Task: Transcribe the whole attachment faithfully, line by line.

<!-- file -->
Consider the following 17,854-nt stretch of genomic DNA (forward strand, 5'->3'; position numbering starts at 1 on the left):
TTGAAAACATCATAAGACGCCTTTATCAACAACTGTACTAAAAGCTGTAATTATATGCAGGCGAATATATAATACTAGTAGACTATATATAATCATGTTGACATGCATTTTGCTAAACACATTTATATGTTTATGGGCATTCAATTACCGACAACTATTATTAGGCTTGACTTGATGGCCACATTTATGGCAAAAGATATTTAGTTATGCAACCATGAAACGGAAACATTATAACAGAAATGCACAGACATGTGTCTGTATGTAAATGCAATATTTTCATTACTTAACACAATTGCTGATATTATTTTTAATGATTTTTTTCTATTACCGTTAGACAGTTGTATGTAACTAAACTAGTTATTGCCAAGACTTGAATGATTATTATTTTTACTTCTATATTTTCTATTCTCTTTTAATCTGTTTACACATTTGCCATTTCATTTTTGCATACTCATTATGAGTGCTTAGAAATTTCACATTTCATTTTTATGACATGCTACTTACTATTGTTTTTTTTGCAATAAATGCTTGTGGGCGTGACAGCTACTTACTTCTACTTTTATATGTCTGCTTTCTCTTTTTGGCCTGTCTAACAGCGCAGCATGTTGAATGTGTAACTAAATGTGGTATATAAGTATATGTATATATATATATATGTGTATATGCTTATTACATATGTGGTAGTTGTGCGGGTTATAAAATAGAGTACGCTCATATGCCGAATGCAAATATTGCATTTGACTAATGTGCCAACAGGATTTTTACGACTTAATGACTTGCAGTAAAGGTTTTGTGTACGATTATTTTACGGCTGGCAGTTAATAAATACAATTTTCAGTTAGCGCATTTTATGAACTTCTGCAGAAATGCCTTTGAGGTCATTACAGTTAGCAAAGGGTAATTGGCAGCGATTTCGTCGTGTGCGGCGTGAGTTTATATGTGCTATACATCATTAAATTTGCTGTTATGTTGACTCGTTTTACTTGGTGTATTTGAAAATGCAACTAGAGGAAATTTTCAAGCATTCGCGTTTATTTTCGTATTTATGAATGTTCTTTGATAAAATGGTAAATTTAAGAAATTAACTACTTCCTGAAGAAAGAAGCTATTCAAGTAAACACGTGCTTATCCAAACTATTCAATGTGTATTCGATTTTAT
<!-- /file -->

Consider the following 17,854-nt stretch of genomic DNA (forward strand, 5'->3'; position numbering starts at 1 on the left):
TTGAAAACATCATAAGACGCCTTTATCAACAACTGTACTAAAAGCTGTAATTATATGCAGGCGAATATATAATACTAGTAGACTATATATAATCATGTTGACATGCATTTTGCTAAACACATTTATATGTTTATGGGCATTCAATTACCGACAACTATTATTAGGCTTGACTTGATGGCCACATTTATGGCAAAAGATATTTAGTTATGCAACCATGAAACGGAAACATTATAACAGAAATGCACAGACATGTGTCTGTATGTAAATGCAATATTTTCATTACTTAACACAATTGCTGATATTATTTTTAATGATTTTTTTCTATTACCGTTAGACAGTTGTATGTAACTAAACTAGTTATTGCCAAGACTTGAATGATTATTATTTTTACTTCTATATTTTCTATTCTCTTTTAATCTGTTTACACATTTGCCATTTCATTTTTGCATACTCATTATGAGTGCTTAGAAATTTCACATTTCATTTTTATGACATGCTACTTACTATTGTTTTTTTTGCAATAAATGCTTGTGGGCGTGACAGCTACTTACTTCTACTTTTATATGTCTGCTTTCTCTTTTTGGCCTGTCTAACAGCGCAGCATGTTGAATGTGTAACTAAATGTGGTATATAAGTATATGTATATATATATATATGTGTATATGCTTATTACATATGTGGTAGTTGTGCGGGTTATAAAATAGAGTACGCTCATATGCCGAATGCAAATATTGCATTTGACTAATGTGCCAACAGGATTTTTACGACTTAATGACTTGCAGTAAAGGTTTTGTGTACGATTATTTTACGGCTGGCAGTTAATAAATACAATTTTCAGTTAGCGCATTTTATGAACTTCTGCAGAAATGCCTTTGAGGTCATTACAGTTAGCAAAGGGTAATTGGCAGCGATTTCGTCGTGTGCGGCGTGAGTTTATATGTGCTATACATCATTAAATTTGCTGTTATGTTGACTCGTTTTACTTGGTGTATTTGAAAATGCAACTAGAGGAAATTTTCAAGCATTCGCGTTTATTTTCGTATTTATGAATGTTCTTTGATAAAATGGTAAATTTAAGAAATTAACTACTTCCTGAAGAAAGAAGCTATTCAAGTAAACACGTGCTTATCCAAACTATTCAATGTGTATTCGATTTTAT